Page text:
On November 24, 2014, SimpliVity announced the general availability of its Cisco-certified solution, SimpliVity OmniStack. Fully integrated with Cisco UCS, this product is based on the C240 M3 model. Since the latter’s launch in August of this year, the hyperconverged infrastructure solution has, according to the press release, “realized tremendous global market demand, with rapid channel partner adoption and pre-orders to help customers drastically transform their data centers.”
But who exactly does this deal benefit? In my piece about the Dell/Nutanix hookup, I was not entirely complimentary about that announcement. I argued that it was a one-sided relationship, that Dell would not really be interested in selling Nutanix goods, and that its portfolio is so wide that the product would get missed in the overall noise.
I could argue that this is the case here, but I will not: the dynamics are very different with this partnership. SimpliVity is a company with a very good product that, like Nutanix, is making traction in the market. The hyperconvergence message resonates with businesses, and it shows: the Boston-based company has mushroomed in size from 100 to 300 employees in less than a year. Now, fast expansion can be an indicator of issues, but SimpliVity has coupled this with very healthy revenue results. It appears that it is not just growing for the sake of it—it actually needs to do so.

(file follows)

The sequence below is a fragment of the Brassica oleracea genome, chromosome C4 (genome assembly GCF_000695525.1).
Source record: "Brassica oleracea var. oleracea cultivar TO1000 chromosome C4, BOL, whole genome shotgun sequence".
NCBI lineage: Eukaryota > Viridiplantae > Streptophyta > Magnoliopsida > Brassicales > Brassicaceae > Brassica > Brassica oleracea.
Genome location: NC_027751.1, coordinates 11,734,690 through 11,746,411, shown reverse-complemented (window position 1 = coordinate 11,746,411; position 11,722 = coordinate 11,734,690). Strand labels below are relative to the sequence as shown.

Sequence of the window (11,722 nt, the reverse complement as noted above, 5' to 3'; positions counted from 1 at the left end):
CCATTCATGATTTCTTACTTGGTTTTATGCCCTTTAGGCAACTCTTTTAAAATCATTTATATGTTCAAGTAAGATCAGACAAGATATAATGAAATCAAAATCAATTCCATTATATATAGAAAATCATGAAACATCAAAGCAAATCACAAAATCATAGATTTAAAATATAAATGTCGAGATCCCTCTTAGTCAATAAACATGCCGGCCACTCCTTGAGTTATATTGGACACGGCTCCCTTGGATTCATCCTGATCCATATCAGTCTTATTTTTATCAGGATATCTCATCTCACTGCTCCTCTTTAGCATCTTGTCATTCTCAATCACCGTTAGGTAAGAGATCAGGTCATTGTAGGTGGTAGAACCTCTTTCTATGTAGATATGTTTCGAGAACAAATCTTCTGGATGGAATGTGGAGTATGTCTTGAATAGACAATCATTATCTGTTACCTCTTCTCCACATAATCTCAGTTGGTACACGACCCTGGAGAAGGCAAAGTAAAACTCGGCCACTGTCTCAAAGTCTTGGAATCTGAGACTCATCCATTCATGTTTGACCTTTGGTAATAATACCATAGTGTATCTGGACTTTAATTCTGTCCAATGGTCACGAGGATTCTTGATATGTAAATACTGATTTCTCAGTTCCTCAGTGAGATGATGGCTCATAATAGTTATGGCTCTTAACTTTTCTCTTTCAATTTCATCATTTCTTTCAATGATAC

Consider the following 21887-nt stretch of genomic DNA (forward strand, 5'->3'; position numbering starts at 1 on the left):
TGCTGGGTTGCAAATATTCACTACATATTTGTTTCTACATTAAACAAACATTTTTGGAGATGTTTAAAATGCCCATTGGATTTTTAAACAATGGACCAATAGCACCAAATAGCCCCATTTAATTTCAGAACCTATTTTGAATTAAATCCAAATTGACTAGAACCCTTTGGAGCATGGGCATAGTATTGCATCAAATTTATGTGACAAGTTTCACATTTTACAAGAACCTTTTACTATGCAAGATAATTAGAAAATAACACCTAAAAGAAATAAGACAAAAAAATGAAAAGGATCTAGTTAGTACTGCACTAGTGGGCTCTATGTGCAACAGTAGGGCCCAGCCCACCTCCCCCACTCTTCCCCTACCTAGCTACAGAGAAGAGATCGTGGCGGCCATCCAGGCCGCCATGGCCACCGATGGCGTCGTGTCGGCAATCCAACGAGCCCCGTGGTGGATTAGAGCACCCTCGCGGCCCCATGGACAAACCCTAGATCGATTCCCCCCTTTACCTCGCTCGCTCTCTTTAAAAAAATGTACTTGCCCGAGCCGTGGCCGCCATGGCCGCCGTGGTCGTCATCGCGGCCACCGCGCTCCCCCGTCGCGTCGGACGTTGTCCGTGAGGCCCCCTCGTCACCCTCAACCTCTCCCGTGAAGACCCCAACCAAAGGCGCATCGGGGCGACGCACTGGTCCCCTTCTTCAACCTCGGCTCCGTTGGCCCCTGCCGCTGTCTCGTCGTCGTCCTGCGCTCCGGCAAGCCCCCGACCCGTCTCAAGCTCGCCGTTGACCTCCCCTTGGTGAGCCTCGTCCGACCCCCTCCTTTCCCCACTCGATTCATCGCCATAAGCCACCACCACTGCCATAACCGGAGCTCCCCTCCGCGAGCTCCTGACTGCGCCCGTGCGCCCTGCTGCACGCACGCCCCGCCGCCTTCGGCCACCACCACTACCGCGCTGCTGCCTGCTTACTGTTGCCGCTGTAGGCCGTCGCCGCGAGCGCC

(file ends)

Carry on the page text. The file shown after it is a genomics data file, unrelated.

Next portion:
Now, let’s take a look at Cisco. Unlike Dell, it does not have anything similar in its portfolio. It does not have a legacy storage product that it needs to protect. Yes, it does have WHIPTAIL, but that is a very different use case. Importantly, SimpliVity’s OmniStack does not go head-to-head against Cisco’s core business of networking. In fact, it can be used as a driver to sell more network ports.
But that is not the real clincher in this for me. I have argued that Cisco is hurting at the moment and that the old frenemies are now hunting as a pack against it. Cisco is in a bit of a predicament. It has effectively exited out of VCE. (It still has a 10% investment, but it no longer has executive input other than via investor pressure.) This should be far more worrying to Cisco. I would argue that VCE and, to a lesser extent, FlexPod drove the vast majority of its UCS sales. It is noticeable that there has been more cozying up to NetApp in the last few months. I would not be surprised to hear an announcement regarding that soon, but I digress.
Cisco needs to find new markets for its server products. It is now second by numbers in the server marketspace, and to keep that prominence, it needs to continually expand its presence. Further, there is no guarantee that VCE will continue using UCS as its core compute. What is to stop it from using Moonshot, for example, especially as EMC and HP have been playing “happy families” recently?
Hyperconvergence is the current hot topic. I think that both SimpliVity and Cisco will do well out of this one, but for obviously differing reasons.